Sweet potato: the new source of money
In great evils, great means. With soaring wheat prices around the world, largely due to the ongoing war between Ukraine and Russia, manufacturers have been forced to undertake alternative innovations to stay in business.
According to the World Food Programme, 40% of the world’s wheat supply comes from Ukraine, and the continuation of the conflict in this European country has coincided with the increase in the price of bread and raw materials in Uganda.
In a partnership of three companies, Jonisa Bakery, a private company with a major interest in entrepreneurial participation in the food sector value chain, HarvestPlus, a Ugandan NGO working to help alleviate vitamin A deficiency and the Lishe company have given birth to a novelty – the tasty, healthy orange potato bread. According to Jude Asiimwe, product development manager at HarvestPlus, the new potato bread coming to market not only reduces the use of expensive wheat in production, but is also spiced with vitamin A.
“In producing this bread, we focused on the micronutrients that Ugandans lacked. Vitamins are needed in small amounts but are very vital for conditioning our body. HarvestPlus promotes staple foods that are higher in vitamin A and minerals,” he says.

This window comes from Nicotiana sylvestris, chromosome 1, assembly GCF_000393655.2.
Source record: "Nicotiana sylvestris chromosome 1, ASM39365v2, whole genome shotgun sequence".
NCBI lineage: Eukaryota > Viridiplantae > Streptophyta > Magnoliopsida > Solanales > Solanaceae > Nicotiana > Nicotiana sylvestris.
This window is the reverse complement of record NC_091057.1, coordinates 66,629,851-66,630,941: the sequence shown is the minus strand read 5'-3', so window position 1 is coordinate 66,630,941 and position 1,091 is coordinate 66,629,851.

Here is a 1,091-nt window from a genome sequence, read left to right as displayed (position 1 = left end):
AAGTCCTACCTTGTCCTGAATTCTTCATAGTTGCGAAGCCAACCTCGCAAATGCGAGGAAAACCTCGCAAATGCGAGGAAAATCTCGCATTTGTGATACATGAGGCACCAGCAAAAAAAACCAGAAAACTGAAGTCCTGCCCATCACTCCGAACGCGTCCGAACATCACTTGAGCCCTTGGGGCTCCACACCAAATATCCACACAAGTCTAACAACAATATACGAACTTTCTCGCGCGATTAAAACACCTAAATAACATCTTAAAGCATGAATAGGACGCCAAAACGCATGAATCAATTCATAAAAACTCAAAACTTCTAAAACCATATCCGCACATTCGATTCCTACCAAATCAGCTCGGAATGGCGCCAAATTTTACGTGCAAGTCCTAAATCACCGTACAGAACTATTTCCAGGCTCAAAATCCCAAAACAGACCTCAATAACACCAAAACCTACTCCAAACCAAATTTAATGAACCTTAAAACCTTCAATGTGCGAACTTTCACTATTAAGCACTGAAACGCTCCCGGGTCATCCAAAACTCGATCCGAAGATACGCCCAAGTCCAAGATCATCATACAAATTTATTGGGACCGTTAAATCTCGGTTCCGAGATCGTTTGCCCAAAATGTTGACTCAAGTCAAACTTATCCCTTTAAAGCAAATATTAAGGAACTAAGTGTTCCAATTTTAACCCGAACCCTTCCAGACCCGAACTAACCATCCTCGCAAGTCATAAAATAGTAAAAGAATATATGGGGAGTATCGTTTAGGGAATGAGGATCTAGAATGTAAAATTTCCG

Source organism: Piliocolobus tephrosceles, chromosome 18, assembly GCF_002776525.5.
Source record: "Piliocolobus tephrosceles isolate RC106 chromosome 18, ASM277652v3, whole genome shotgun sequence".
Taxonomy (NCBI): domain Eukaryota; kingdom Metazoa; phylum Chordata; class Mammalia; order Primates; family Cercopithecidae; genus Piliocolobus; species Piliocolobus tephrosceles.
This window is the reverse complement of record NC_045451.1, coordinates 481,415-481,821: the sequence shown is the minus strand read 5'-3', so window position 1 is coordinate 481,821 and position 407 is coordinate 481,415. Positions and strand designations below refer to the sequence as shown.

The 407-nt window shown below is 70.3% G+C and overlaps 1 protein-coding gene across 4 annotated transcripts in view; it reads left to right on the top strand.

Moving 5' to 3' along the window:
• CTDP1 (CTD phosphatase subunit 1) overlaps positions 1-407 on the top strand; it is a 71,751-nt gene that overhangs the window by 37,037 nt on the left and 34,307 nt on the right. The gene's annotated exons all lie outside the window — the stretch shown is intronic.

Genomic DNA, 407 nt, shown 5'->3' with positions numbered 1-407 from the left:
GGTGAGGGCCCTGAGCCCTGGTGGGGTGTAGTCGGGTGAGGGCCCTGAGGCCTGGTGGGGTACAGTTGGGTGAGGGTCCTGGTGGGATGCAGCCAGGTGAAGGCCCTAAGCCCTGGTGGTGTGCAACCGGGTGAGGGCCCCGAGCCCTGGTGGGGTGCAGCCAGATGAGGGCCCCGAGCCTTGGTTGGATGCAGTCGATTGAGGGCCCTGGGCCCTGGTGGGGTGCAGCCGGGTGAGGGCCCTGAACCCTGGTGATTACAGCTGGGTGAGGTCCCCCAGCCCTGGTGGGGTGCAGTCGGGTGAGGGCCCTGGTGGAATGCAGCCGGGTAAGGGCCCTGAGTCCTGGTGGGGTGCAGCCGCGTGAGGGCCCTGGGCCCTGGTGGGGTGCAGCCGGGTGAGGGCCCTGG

HarvestPlus mainly focuses on getting zinc and iron minerals and works on a number of crops such as orange sweet potatoes, orange maize and iron rich maize, pearl millet in Karamoja and this brings them to support farming communities.
Asiimwe adds that they realized most Ugandan farmers had more sweet potatoes without a ready market, so they decided to innovate to expand it to confectionery. “We mash sweet potatoes to make flour which is mixed with wheat to make vitamin A rich bread. Unlike white bread, vitamin A is needed every day.
At the national level, Asiimwe reveals that they seek to save foreign exchange earnings by reducing the amount of wheat the country imports and diverting the money to farmers.
“In 2020, wheat imports into the country were around $400 million. We are aiming for a reduction of at least 10% in this monetary haemorrhage. Jonisa only replaces 25% and that means Uganda can save around $40 million annually that goes back to farmers,” he says.
Even more, sweet potato bread with orange has the nutritional advantage of reducing the sugar consumed since the baker reduces it by 10%. Simply put, the latest innovation will save consumers money and improve their nutrition.
Simplistic value chain
The process begins with HarvestPlus identifying farmers who have planted vines from the Naro Research Center. They are harvested after four months and not peeled. This work is done by Lishe, a value-added factory in Gayaza. Lishe thoroughly washes the potatoes before steaming them for about 30 minutes. It is then chewed into mashed potatoes and packaged before being sent to Jonisa Bakery in Kiwalye-Ngalamye in Wakiso District. Chewing the mash is recommended for seven minutes.